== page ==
Whether via performance (Kahne hasn’t won since 2014 and is on pace for his worst points finish since 2005) or sponsorship (the No. 5 Chevy appears to be far short of a full slate for 2018), there are many indicators this could be Kahne’s last season with an organization that recently restructured management (and that Johnson conceded is exploring “a lot of options”).

A cryptic Twitter posting did little to allay this assessment.

Danica Patrick: She said last week she intended to drive next season, but it’s questionable whether it will be in the No. 10 Ford of Stewart-Haas Racing. 

Similar to Kahne, she signed a deal through 2018 (in concert with Nature’s Bakery, whose troubled sponsorship will end a year early in a greatly diminished capacity), but her middling results coupled with financial uncertainty left her status murky beyond this year. The Associated Press reported this week that her contract now will end this season, and the Sports Business Journal has reported Patrick and Stewart-Haas Racing have discussed whether she will drive for the team in 2018.

Erik Jones: His rookie season with Furniture Row Racing’s second car has been a success, but similar to Blaney, his primary contract is with Joe Gibbs Racing.

Team owner Barney Visser, whose bluntness is legendary, made it clear he has Jones locked down for only one year, and that he expected Jones would leave after ’17. If Jones returned to Gibbs, the only available opening would be the No. 20 of Matt Kenseth as Kyle Busch, Denny Hamlin and Daniel Suarez are under contract beyond 2017.

Kenseth: His deal expires after this season, making the 45-year-old’s future the source of seasonlong speculation that has revealed little (aside from an unwelcome reminder of the Internet’s unreliability as a purveyor of journalism). Kenseth recently addressed his outlook with a nugget in his fan club newsletter.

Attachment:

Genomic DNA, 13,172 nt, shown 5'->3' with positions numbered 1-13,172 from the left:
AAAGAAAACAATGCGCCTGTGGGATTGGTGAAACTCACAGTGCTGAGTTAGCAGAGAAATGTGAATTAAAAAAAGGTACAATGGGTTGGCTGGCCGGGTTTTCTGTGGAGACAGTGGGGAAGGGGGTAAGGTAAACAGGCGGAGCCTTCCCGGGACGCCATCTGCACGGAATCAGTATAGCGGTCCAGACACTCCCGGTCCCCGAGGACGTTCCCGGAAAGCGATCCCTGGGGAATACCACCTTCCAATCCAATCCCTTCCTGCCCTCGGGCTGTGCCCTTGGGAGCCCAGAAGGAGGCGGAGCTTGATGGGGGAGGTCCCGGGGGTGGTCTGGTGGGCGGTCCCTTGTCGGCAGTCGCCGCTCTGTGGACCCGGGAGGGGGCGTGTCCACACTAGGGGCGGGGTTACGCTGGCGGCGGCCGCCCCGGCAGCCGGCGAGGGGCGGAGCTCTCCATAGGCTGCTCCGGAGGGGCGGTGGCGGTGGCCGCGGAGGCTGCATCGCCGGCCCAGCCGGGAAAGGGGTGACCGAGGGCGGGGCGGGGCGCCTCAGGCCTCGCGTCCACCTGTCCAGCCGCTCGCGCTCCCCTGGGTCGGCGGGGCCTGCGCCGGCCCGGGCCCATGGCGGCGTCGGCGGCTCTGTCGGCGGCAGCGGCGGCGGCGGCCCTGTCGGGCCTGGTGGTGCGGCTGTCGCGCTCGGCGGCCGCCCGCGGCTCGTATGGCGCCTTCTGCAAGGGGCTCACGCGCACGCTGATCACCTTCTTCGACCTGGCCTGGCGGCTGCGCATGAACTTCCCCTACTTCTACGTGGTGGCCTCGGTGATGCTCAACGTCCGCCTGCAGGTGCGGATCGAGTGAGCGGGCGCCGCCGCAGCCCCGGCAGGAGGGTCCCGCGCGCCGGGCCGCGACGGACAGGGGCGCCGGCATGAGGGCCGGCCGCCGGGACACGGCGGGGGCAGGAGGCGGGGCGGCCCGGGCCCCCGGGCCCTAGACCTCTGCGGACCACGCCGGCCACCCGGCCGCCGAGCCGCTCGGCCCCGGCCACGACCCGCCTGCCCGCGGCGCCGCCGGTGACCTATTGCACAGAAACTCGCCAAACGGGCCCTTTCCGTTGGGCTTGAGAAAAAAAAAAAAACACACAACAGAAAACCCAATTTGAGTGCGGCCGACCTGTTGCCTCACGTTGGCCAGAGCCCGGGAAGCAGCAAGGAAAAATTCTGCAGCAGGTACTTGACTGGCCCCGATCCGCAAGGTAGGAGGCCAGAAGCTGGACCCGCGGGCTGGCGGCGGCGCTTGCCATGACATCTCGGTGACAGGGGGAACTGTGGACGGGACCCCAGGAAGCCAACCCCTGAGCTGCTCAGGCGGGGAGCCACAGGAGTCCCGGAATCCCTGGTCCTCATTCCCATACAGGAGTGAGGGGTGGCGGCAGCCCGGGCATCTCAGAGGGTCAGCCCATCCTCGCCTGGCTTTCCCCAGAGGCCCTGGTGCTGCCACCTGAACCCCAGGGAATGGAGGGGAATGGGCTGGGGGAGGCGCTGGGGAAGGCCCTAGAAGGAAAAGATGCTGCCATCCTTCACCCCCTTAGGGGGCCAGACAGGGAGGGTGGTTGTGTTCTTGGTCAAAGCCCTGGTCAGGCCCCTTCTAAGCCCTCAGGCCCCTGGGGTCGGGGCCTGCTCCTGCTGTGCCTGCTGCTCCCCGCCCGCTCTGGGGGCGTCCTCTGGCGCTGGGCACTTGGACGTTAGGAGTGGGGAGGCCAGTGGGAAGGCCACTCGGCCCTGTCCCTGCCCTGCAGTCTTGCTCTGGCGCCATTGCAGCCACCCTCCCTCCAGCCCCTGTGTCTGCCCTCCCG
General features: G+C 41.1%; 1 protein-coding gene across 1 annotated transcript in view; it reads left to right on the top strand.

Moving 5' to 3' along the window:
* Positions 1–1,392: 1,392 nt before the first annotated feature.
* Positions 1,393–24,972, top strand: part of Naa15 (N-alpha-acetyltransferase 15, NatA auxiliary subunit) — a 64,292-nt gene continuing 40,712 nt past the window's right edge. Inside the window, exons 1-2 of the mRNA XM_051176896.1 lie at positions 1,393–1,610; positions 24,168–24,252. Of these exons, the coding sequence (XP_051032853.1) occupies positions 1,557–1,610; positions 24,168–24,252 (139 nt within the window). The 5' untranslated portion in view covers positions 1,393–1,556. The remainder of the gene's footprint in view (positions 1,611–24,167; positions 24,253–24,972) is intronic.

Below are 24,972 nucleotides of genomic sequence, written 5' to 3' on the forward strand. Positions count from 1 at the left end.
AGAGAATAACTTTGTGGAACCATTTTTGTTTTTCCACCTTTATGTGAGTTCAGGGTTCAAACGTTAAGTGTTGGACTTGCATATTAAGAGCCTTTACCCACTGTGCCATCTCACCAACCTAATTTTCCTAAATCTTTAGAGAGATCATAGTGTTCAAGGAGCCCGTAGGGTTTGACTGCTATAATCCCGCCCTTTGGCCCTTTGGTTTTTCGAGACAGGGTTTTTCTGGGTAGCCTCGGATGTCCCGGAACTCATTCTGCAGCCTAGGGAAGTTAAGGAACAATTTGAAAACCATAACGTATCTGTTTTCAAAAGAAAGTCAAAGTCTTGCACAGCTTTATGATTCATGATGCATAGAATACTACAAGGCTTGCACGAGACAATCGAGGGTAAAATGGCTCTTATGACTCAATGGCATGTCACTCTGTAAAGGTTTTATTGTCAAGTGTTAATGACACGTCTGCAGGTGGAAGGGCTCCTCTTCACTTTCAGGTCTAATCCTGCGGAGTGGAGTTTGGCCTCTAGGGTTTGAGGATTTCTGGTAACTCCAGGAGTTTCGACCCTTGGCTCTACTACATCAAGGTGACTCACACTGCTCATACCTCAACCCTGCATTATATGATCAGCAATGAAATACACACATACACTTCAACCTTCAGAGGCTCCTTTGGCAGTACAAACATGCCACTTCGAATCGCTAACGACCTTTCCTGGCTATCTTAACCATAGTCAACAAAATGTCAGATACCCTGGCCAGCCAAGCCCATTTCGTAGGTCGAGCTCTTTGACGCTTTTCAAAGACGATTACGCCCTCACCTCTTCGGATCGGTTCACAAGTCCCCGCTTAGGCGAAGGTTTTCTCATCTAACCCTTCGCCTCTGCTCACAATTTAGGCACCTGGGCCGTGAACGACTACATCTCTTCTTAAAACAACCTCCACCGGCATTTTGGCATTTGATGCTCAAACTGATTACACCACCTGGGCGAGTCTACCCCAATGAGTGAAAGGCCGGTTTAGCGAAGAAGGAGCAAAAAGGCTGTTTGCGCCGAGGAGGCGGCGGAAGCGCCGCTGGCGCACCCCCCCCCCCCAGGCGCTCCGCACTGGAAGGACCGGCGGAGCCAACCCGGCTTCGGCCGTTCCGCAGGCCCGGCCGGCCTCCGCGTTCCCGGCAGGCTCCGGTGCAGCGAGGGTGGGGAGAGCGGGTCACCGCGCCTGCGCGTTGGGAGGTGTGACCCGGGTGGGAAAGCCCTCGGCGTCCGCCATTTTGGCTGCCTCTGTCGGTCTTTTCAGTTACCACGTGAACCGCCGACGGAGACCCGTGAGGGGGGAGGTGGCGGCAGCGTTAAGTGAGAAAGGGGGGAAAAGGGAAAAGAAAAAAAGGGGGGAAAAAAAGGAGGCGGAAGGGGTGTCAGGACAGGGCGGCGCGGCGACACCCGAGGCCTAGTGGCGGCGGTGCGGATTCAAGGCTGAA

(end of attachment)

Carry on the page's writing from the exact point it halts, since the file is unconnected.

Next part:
Kurt Busch: Stewart-Haas Racing announced a multiyear extension with Busch in October 2015 that included expanded sponsorship from Monster Energy. The energy drink company became the title sponsor of NASCAR’s premier series this season with a deal for two years plus a two-year option.

After two seasons with SHR and Busch, it’s worth pondering if this also is a contract year for Monster’s team sponsorship, and whether the overlapping outlays might complicate a team renewal.

Paul Menard: His family’s home improvement chain sponsorship typically is an annual renewal that gets negotiated and announced during the summer. After making the playoffs in 2015, Menard is ranked in the mid-20s in points for the second consecutive season, his seventh in Richard Childress Racing’s No. 27 Chevrolet. Prior to RCR, Menard drove for Ford teams from 2009-10.

Carl Edwards: He has passed so far on returning, but the smart money still is on trading in his tractor for a stock car at some point.

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While the attention was focused on Lowe’s committing to only one season with Jimmie Johnson’s No. 48 Chevrolet as part of the driver’s three-year extension, the silver lining was the news that the company would be continuing its primary sponsorship for 38 race weekends (36 points races, plus the two exhibition events).

Several companies (such as Miller Lite) have balked at full-season commitments and elected to reduce their investments in recent years. It might be looked at as a preferable compromise to the decrease the length of a deal’s terms in order to maintain the integrity of the $20 million-plus price tag.

If Lowe’s, a full-season sponsor of Cup for more than two decades, had reduced its slate of races, it certainly would have been viewed as a major canary in the coal mine on the state of team sponsorship.

“I certainly would hope and think that it would go on further, but very excited to have a one-year contract with them now,” Johnson said of Lowe’s. “Thirty-eight races at a full-time primary sponsorship is nothing to sneeze at.”

Now that Hendrick has secured Lowe’s at least for 2018, the focus shifts to what Nationwide chooses after Earnhardt leaves the No. 88. Hendrick has signaled optimism about keeping the company, but the decision inextricably will be linked with the car’s next driver.